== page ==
Official No: 99694 Port Number and Year: 12th in Grimsby, 1893 (GY503)
- - London, 1896 (LO131)
- - Aberdeen, 1915 (A435)
- - North Shields, 1917 (SN330)
- - Yarmouth, 1919 (YH127)
Description: Steel side / beam trawler; steam screw; coal burning. Yawl rigged.
Crew: 9 men (1893).
Built: by Mackie & Thomson, Govan; in 1893. (Yard no. 65)
Tonnage: 141 grt 54 net. (15 Nov 1915: 138.2 grt; 59.13 net)
Length / breadth / depth (feet): 98.0 / 20.5 / 10.7
Engine: T.3-Cyl; 35 rhp; by Muir & Houston, Glasgow
6 Jul 1893: The Great Grimsby Ice Co., Ltd, Grimsby.
Manager: John O. Hawke, Fish Dock, Grimsby.
Mar 1896: Hewett & Co. Ltd., Fish Market, Shadwell, London.
Manager: R. M. Hewett.
George M. Handscomb, Riverside, Gorleston, Suffolk (1903)
1906: Chas. T. Pannell, 60 Durley Rd., Stamford Hill, Middlesex.
31 Bergholt Cres., Stamford Hill, Middlesex. (By 1912)
Manager: James Tidman, 228 High St., Gorleston, Suffolk.
Edward Brand, Milford Haven (1911)
27 Nov 1913: Charles E. B. L Curzon, Docks, Milford.
[Home address: Watermouth Castle, Berrynarbor, N. Devon.]
18 Aug 1915: William Hutchison, Aberdeen.
3 Mar 1917: Richard Irvin & Sons, Fish Quay, North Shields.
Managing owner: Richard Irving, The Elms, North Shields.
1919: John T. C. Salmon, Bradwell House, Bradwell, Suffolk; & Others.
Managing owner: John T. C. Salmon.
[ Thanks to Andrew Hall for information from the Aberdeen registers. ]
Landed at Milford: 6 Jan 1908 - 3 Aug 1915.
Skippers: E. Major (1909)
9 Jun 1915: In company with ELF, searched and brought bodies from the LUSITANIA into Queenstown.
29 May 1917: Requisitioned into the Fishery Reserve as CYGNET III.
1919: Returned to owner.
Dec 1927: Broken up.
Accidents and Incidents:
From The Pembrokeshire Herald and General Advertiser of Friday 24th December 1909:
BREAKDOWN AT SEA.
On Saturday evening last the steam trawler Cygnet, owned by Messrs. S. Brand and Co., of this port, towed a Belgian trawler, No. 5, Pecheries Ostendaisies [sic], in from sea. It appears that when on the fishing grounds, about 40 miles from the Smalls, the shaft end of the machinery gave out and No. 5 drifted at random until the arrival of the Cygnet.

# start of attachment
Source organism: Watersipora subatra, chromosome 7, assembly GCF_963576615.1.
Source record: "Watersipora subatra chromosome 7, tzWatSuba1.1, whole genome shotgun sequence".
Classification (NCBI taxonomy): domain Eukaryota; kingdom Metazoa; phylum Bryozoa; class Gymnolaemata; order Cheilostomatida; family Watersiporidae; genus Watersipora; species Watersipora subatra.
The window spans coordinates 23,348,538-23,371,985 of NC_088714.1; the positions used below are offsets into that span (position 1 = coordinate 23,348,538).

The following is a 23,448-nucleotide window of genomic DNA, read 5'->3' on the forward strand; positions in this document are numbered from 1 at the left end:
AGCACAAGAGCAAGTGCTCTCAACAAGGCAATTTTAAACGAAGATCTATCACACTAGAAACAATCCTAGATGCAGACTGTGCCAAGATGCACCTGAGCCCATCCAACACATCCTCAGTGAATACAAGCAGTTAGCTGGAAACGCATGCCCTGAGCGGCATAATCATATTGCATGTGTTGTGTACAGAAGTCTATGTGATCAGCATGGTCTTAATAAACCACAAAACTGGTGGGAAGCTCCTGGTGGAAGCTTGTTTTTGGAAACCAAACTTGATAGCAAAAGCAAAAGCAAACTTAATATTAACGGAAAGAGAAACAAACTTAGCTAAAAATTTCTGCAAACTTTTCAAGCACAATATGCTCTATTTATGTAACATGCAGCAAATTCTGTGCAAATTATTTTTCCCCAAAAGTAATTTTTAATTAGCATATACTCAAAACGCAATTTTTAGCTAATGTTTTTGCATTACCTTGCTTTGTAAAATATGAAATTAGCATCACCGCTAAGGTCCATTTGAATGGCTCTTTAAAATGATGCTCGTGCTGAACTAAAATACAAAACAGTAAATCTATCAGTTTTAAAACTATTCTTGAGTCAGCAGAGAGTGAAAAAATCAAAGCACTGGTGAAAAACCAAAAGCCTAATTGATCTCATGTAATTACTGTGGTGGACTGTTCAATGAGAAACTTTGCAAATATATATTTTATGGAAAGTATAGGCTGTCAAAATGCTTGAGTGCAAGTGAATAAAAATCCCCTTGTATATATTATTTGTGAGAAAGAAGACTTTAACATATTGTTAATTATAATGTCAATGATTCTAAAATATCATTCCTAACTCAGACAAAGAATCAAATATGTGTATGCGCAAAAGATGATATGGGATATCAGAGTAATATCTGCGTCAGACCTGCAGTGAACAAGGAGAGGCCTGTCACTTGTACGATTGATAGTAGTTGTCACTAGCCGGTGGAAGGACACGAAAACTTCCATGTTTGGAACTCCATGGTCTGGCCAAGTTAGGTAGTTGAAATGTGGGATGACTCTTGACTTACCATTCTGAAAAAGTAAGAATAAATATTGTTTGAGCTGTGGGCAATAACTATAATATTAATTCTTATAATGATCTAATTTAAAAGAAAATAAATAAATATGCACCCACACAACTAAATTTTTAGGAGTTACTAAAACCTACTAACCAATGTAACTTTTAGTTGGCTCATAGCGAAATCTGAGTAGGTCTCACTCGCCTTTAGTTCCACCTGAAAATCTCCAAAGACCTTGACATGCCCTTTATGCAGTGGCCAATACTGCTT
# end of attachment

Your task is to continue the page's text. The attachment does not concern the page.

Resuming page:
From the Haverfordwest & Milford Haven Telegraph of Wednesday 18th May 1910:
No small amount of interest was occasioned in dock on Thursday morning when the steam trawler "Cygnet" (Brand and Company) arrived and reported a strange catch at sea.
Whilst heaving in the fishing trawl on Saturday morning, about fifty miles away, the crew were amazed and somewhat startled when the contents of the cod-end was opened, and a large size figure of a man dropped onto the deck. He was dressed in uniform with a bronze face and top hat with cockade. The figure was of an old period, but was in a remarkable state of preservation and was beautifully carved. It was of course a source of attraction to many who saw it when it was landed.
From The Pembrokeshire Herald and General Advertiser of Friday 27th May 1910:
William Warner, now an inmate of the Haverfordwest Workhouse, claimed compensation from Messrs. Brand and Co., trawler owners, Milford Haven, by whom he had been employed.
It was stated by Mr. George Young, who appeared for the applicant, that the claim was for 17s 6d., half wages, per week owing to an accident which had rendered him permanently incapacitated.
Warner said that while on board the Cygnet one of the respondents' trawlers on the 29th April he slipped between the fire-place and the missen [sic] mast, with the result that the bone of his skull was scorched. He added that his average weekly earnings was 37s.
Dr. Williams described the applicant's injuries and said that ever since the accident he had been in a weak state. He might be able to do some light work, but he could not earn more than a few shillings a week.
Mr. R. T. P. Williams for the respondents called George Manning, in the employ of Messrs. Brand, who said that the applicant told him he had a fit and fell on the stove. He said that he had had fits before. Warner's average weekly earnings was 31s.
His Honour awarded the compensation at the rate of 15s. 6d. per week.
From the Haverfordwest and Milford Haven Telegraph of Wednesday 17th December 1913:
Mr. Brand and Co. have disposed of their smaller vessels, viz. Halcyon, Teal, Osprey and Cygnet, to Mr Curzon, the owner of the steam trawler Quebec, and they will remain in the port. These vessels, known as the little London boats, have done remarkably well ever since they came to the port.
From the Haverfordwest & Milford Haven Telegraph of Wednesday 9th June 1915:
LOCAL TRAWLERS SEARCH FOR LUSITANIA VICTIMS.
On Saturday morning the trawlers Cygnet and Elf returned to Milford Docks after being engaged in the gruesome task of searching the seas for victims of the Lusitania outrage. They have taken several bodies into Queenstown during these operations.
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